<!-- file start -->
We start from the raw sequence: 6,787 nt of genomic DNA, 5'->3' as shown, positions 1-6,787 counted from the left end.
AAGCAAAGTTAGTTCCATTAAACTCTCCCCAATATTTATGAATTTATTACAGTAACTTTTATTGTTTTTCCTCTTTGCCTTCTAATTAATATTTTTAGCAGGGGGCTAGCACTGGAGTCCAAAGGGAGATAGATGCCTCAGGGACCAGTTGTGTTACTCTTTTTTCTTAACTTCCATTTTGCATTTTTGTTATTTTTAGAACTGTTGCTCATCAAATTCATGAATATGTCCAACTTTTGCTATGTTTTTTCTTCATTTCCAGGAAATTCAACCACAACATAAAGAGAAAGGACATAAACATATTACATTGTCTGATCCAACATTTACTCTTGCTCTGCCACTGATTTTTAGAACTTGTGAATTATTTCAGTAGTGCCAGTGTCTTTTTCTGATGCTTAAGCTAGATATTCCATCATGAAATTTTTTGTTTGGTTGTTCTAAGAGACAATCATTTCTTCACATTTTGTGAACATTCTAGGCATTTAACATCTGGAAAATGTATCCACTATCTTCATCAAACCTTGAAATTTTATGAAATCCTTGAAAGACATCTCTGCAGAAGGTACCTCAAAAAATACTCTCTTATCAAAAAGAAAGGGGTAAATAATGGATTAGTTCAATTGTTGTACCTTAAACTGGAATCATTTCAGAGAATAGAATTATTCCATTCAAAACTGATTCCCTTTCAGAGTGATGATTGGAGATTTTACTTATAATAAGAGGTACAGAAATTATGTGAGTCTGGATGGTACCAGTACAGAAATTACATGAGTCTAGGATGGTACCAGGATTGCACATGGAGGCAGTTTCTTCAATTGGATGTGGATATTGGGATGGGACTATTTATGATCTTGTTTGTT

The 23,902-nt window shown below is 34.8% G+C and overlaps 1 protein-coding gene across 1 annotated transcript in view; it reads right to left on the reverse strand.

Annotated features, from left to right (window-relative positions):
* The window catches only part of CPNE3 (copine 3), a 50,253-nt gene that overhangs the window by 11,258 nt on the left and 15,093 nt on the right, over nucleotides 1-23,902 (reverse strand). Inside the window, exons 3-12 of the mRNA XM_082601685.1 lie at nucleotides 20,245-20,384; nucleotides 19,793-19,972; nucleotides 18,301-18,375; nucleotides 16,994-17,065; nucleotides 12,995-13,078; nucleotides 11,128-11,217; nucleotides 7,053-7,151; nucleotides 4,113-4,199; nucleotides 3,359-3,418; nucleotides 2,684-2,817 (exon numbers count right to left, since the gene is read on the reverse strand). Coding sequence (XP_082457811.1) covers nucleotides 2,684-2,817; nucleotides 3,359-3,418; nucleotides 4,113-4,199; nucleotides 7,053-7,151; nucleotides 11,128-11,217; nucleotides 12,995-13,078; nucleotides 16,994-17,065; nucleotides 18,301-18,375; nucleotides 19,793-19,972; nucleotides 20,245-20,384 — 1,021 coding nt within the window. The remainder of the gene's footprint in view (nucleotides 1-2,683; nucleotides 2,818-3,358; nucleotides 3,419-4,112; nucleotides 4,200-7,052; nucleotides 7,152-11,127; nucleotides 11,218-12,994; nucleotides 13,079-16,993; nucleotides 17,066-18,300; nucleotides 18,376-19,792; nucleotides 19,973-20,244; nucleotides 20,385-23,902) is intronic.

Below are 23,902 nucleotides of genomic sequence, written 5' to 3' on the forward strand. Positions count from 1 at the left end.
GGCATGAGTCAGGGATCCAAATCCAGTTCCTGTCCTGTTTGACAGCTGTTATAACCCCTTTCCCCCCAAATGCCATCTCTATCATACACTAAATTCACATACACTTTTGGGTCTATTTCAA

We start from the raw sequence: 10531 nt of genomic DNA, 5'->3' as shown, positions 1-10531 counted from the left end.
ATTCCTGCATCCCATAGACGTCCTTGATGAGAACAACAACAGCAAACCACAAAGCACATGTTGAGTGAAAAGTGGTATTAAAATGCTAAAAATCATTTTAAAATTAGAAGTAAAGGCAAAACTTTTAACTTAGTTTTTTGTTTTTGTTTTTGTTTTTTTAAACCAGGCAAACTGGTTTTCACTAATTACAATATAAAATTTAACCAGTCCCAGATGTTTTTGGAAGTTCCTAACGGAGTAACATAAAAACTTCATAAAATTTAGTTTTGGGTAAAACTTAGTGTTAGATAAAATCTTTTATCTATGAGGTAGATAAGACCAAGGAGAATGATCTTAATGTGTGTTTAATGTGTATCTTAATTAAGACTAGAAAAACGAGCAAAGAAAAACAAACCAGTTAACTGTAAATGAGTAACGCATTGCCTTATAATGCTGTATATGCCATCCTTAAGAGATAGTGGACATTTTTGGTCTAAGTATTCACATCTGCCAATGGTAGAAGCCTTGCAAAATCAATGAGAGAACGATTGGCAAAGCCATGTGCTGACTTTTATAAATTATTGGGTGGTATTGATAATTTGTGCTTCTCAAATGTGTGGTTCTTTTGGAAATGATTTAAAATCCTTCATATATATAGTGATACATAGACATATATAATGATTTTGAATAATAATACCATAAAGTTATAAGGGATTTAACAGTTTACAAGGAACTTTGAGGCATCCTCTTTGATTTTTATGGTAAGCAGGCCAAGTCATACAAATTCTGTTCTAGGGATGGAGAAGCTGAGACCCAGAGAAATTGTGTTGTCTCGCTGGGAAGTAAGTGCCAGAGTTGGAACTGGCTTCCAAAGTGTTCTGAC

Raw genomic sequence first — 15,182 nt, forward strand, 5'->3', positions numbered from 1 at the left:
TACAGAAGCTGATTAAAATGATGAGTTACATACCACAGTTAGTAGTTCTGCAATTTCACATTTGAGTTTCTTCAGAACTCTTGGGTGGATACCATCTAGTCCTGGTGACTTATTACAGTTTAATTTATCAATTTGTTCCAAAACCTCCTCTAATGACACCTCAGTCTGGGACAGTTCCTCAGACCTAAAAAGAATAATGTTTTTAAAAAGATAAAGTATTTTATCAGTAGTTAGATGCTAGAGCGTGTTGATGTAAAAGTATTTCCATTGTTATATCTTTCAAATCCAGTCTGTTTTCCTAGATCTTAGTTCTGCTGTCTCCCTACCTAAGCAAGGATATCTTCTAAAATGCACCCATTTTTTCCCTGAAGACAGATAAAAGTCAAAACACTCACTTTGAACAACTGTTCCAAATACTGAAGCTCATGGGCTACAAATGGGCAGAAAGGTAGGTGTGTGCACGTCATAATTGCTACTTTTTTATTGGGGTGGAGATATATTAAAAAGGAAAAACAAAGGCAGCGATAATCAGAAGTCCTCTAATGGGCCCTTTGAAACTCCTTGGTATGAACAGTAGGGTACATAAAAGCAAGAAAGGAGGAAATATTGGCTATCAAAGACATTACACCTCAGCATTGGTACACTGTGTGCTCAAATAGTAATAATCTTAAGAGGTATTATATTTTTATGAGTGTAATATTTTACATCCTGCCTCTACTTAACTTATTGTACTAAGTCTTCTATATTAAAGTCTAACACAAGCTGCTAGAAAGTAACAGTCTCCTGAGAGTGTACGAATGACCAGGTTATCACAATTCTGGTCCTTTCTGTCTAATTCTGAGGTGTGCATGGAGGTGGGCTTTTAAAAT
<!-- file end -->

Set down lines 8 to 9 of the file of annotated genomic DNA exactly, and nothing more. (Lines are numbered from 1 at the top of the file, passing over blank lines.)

We start from the raw sequence: 10531 nt of genomic DNA, 5'->3' as shown, positions 1-10531 counted from the left end.
ATTCCTGCATCCCATAGACGTCCTTGATGAGAACAACAACAGCAAACCACAAAGCACATGTTGAGTGAAAAGTGGTATTAAAATGCTAAAAATCATTTTAAAATTAGAAGTAAAGGCAAAACTTTTAACTTAGTTTTTTGTTTTTGTTTTTGTTTTTTTAAACCAGGCAAACTGGTTTTCACTAATTACAATATAAAATTTAACCAGTCCCAGATGTTTTTGGAAGTTCCTAACGGAGTAACATAAAAACTTCATAAAATTTAGTTTTGGGTAAAACTTAGTGTTAGATAAAATCTTTTATCTATGAGGTAGATAAGACCAAGGAGAATGATCTTAATGTGTGTTTAATGTGTATCTTAATTAAGACTAGAAAAACGAGCAAAGAAAAACAAACCAGTTAACTGTAAATGAGTAACGCATTGCCTTATAATGCTGTATATGCCATCCTTAAGAGATAGTGGACATTTTTGGTCTAAGTATTCACATCTGCCAATGGTAGAAGCCTTGCAAAATCAATGAGAGAACGATTGGCAAAGCCATGTGCTGACTTTTATAAATTATTGGGTGGTATTGATAATTTGTGCTTCTCAAATGTGTGGTTCTTTTGGAAATGATTTAAAATCCTTCATATATATAGTGATACATAGACATATATAATGATTTTGAATAATAATACCATAAAGTTATAAGGGATTTAACAGTTTACAAGGAACTTTGAGGCATCCTCTTTGATTTTTATGGTAAGCAGGCCAAGTCATACAAATTCTGTTCTAGGGATGGAGAAGCTGAGACCCAGAGAAATTGTGTTGTCTCGCTGGGAAGTAAGTGCCAGAGTTGGAACTGGCTTCCAAAGTGTTCTGAC